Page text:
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Skipton Castle

Location: Skipton High Street
Features: intact mediaeval castle with a roof and the rooms intact
Facilities: Toilets, tea room, picnic area, guided tours available for parties (no extra charge)
Entry Charges: £6.50 for adults in 2009
Website: Official Website

The Gatehouse at Skipton Castle Skipton Castle is that rarest of beasts, a mediaeval castle which is still intact and pretty much as it would have been in the middle ages. It also has the most amazing location - right at the top of Skipton High Street, but if you didn't know it was there you might well not notice it at all. What you also probably don't realise, is that it's perched on top of a sheer cliff above Eller Beck. You can appreciate that more by strolling round the back of the castle on a rather nice walkway that's been laid out.

The castle was started in the 11th Century, but came into the ownership of the Clifford family in 1310, after which the massive trademark round towers were added. The castle withstood two major sieges by parliamentarians in the Civil War, and afterwards was ordered to be sleighted. Fortunately they did a pretty poor job of it, just dismantling the roof and lowering the walls, and Lady Anne Clifford got permission from Cromwell to make it habitable again in 1657, on condition the walls were made thinner and the roof unable to bear cannon.

The courtyard at Skipton Castle Entrance to the castle is through the imposing gatehouse, where the ticket desk is located alongside a shell grotto dating from the early 17th century.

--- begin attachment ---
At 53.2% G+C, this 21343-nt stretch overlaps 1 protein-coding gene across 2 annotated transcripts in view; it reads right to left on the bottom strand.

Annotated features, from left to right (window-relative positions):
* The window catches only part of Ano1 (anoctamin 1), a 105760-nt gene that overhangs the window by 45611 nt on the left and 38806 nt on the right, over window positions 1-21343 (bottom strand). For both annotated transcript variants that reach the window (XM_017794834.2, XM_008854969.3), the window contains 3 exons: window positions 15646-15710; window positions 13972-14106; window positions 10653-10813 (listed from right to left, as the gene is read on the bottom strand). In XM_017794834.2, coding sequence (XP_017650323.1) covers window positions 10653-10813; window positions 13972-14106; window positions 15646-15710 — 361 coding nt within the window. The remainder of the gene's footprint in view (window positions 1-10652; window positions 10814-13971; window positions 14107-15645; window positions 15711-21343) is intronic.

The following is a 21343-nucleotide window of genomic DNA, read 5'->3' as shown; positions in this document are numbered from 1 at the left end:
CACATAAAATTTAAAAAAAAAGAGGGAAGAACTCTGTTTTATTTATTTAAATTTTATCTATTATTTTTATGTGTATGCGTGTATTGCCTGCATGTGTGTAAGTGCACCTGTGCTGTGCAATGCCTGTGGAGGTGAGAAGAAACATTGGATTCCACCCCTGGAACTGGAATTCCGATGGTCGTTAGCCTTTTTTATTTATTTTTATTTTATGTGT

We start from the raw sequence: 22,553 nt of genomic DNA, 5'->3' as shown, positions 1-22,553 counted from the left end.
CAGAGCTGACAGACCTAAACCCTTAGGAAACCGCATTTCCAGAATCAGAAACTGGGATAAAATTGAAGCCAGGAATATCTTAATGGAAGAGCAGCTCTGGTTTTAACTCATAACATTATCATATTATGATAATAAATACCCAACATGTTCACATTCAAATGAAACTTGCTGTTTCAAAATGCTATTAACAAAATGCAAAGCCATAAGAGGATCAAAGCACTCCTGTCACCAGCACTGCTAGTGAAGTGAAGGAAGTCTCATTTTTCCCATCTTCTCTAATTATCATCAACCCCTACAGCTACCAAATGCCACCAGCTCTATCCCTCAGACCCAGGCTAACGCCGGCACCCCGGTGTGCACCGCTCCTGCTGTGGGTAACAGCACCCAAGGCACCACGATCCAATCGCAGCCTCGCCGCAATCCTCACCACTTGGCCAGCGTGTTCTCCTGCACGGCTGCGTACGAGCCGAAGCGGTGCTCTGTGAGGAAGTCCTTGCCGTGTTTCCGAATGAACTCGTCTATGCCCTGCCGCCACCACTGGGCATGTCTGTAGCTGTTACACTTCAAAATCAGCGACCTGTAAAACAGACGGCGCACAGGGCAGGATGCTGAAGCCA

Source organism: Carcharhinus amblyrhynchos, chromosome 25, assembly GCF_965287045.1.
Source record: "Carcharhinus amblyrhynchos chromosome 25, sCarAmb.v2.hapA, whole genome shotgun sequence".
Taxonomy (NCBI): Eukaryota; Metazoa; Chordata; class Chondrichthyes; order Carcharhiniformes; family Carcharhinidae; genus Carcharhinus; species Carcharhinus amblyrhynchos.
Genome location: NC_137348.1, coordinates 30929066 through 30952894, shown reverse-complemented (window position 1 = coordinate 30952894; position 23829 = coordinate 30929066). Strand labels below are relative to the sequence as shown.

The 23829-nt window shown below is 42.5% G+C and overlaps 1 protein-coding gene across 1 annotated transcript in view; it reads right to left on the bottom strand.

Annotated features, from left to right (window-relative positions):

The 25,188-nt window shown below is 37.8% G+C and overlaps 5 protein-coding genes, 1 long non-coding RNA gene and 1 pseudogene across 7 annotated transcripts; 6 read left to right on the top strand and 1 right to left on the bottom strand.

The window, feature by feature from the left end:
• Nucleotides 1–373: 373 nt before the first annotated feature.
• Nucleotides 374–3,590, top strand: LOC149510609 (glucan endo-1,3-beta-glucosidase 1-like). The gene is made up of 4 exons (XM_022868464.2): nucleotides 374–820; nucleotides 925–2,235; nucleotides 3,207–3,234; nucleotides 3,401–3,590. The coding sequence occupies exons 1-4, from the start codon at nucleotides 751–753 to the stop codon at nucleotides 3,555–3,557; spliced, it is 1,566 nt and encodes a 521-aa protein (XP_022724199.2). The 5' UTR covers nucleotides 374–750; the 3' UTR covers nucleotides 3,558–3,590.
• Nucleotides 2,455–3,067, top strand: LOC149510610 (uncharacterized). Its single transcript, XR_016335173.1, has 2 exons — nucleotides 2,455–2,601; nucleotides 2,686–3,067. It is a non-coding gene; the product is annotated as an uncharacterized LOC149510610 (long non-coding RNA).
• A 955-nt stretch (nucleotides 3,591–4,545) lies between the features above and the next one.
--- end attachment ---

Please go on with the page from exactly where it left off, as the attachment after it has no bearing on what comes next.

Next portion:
Passing through the gatehouse the castle stands in all its glory. The mediaeval part is on the left, and to the right is the Long gallery (private) added in the 16th century to transform the castle into a comfortable "modern" dwelling.  The other addition is the current entrance to the castle which would have replaced a flight of stairs leading to the original entrance at first floor level. As you pass through you can still see the grooves for the portcullis and the holes that the drawbar would have fitted in.

That takes you to the courtyard which is the real glory of the castle. Most of it dates from Tudor times, but there's evidence everywhere of the restoration by Lady Anne Clifford after the Civil War. There's a huge inscription let into one wall, and all the drainpipes also bear the family arms and the date of restoration. At the end of the inscription is a reference to Iasiah 58.12, which I didn't understand, so I looked it up.

Your people will rebuild the ancient ruins
and will raise up the age-old foundations;
you will be called Repairer of Broken Walls,
Restorer of Streets with Dwellings.

Detail of a drainpipe at Skipton Castle From the courtyard you can wander round into the domestic buildings and the original towers. I won't describe them in detail as you can get a very good guidebook that does that, but the incredible feature to me is the sheer thickness of the walls. The original walls are about thirteen feet (4m) thick, and in one of the rooms, you can see where they were repaired by Lady Anne with the new wall standing on top of the old one. That really does bring it into perspective. And it's interesting to see the flanks built into the massive loophole embrasures. The only explanation must be that the archers must have been subject to devastatingly accurate incoming fire from besiegers. I tend to think of the longbow as a fairly inaccurate weapon deployed en-masse as at Crecy and Agincourt, but clearly not.

One real shame is that there's no access to the roof. I know there are probably health and safety implications, but the views over Airedale must be fantastic.

Overall, a fantastic castle to visit. Kids love it, and if you can tag on to a group guided tour even better because the guides really are great with kids.

Comments (1)
nice pictures
posted by DAve 18/10/2009 14:50:31
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